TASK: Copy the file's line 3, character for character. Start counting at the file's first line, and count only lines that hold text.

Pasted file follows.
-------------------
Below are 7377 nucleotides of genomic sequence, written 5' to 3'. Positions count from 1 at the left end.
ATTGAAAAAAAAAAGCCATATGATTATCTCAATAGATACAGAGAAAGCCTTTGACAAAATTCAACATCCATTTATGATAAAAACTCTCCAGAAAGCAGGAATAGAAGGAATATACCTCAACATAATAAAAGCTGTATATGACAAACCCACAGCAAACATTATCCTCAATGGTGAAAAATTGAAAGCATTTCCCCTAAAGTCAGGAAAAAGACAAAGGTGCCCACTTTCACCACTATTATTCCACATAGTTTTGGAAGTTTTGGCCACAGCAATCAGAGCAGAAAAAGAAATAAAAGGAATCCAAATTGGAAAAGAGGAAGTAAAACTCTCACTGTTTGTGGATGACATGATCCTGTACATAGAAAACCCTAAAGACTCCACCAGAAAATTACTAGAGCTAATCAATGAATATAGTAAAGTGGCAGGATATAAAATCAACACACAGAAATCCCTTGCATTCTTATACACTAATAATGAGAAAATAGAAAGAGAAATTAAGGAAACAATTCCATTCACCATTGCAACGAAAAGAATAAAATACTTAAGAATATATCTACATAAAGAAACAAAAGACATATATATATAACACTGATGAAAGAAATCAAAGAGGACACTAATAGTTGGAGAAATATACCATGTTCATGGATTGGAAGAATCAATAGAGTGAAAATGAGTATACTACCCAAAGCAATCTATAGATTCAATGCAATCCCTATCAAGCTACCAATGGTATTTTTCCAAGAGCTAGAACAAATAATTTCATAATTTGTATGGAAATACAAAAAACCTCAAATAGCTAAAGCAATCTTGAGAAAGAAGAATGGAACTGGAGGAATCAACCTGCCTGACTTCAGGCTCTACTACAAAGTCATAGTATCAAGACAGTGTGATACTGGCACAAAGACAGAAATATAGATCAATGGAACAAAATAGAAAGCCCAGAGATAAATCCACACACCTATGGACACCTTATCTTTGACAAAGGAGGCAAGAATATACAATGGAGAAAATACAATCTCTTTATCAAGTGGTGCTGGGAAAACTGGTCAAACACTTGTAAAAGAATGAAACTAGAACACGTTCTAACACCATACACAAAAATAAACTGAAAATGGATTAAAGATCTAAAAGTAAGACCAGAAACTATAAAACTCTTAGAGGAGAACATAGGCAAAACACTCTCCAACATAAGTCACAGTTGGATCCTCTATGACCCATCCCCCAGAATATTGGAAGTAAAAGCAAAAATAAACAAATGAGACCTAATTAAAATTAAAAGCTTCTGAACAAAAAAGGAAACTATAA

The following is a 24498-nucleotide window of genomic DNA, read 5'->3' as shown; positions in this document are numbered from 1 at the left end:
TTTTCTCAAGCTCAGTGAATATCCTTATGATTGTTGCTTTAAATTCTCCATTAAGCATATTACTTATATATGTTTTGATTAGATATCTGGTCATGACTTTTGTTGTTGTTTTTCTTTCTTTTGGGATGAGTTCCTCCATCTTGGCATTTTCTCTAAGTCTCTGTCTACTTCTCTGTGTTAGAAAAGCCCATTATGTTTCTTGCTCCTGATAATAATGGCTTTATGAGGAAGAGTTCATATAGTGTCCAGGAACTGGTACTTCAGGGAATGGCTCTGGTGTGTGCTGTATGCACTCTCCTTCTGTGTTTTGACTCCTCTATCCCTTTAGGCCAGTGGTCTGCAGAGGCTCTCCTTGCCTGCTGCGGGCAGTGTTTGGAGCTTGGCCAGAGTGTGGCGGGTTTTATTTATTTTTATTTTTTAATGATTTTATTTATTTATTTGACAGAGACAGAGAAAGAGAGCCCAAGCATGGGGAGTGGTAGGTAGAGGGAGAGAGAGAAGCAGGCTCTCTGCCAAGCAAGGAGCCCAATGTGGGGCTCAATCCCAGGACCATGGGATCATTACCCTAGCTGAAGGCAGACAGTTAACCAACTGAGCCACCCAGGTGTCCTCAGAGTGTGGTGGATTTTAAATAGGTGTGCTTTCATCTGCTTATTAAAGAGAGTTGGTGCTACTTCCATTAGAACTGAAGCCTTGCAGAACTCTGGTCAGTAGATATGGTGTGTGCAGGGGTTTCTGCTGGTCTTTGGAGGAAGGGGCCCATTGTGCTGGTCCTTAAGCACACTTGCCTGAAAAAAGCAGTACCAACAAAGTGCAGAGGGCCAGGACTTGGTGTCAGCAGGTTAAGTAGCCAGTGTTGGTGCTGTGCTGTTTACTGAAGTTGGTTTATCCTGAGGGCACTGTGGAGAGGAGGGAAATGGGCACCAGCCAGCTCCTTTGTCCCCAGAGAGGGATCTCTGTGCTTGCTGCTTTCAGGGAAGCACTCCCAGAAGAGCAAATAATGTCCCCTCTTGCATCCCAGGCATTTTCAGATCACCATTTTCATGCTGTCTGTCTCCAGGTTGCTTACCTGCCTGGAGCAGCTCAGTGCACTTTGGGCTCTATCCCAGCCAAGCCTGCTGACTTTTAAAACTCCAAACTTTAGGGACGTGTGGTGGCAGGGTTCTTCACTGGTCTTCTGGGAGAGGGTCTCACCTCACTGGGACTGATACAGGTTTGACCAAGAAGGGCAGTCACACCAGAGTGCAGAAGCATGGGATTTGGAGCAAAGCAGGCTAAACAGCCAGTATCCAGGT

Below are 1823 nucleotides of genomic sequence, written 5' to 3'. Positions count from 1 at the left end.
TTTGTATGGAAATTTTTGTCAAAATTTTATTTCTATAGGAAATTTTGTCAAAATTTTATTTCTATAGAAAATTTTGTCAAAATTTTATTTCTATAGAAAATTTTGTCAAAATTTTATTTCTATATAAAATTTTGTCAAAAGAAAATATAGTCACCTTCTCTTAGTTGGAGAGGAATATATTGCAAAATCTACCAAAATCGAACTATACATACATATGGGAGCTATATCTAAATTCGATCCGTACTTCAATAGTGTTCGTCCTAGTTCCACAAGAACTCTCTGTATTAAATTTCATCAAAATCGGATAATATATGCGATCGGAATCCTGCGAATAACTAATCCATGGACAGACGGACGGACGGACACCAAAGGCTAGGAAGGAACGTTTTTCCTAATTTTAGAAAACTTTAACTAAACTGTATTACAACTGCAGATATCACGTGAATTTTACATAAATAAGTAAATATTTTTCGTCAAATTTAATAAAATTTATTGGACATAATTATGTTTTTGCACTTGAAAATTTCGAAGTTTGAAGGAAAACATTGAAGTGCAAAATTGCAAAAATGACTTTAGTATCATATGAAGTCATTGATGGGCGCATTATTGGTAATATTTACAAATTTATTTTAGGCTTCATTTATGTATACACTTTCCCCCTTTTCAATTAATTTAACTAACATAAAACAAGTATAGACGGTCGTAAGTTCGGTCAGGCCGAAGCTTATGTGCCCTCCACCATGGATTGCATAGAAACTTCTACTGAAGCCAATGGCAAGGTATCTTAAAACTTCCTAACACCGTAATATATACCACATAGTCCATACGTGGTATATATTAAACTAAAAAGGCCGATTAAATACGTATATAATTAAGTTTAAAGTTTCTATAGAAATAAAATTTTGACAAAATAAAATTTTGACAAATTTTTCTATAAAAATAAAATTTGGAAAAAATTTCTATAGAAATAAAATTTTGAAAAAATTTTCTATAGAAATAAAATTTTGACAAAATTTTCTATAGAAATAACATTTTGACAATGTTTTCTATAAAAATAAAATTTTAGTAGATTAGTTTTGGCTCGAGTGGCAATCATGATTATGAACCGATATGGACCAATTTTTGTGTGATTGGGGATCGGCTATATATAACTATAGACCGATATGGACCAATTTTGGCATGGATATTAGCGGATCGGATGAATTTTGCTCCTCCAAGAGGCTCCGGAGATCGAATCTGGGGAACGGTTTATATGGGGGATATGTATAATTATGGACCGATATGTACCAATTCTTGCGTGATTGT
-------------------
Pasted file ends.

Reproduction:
The following is a 24498-nucleotide window of genomic DNA, read 5'->3' as shown; positions in this document are numbered from 1 at the left end: